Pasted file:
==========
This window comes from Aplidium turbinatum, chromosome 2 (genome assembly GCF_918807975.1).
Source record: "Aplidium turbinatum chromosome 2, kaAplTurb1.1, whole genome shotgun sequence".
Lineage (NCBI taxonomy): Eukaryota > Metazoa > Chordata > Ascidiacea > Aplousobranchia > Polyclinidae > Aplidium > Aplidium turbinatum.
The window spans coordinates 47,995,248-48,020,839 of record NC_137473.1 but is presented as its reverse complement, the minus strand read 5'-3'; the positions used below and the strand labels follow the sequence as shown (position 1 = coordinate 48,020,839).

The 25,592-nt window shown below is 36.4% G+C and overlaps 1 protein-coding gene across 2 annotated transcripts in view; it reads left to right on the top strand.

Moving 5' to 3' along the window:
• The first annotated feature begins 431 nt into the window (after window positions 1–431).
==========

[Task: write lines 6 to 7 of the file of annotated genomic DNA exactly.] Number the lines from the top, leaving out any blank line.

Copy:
Moving 5' to 3' along the window:
• The first annotated feature begins 431 nt into the window (after window positions 1–431).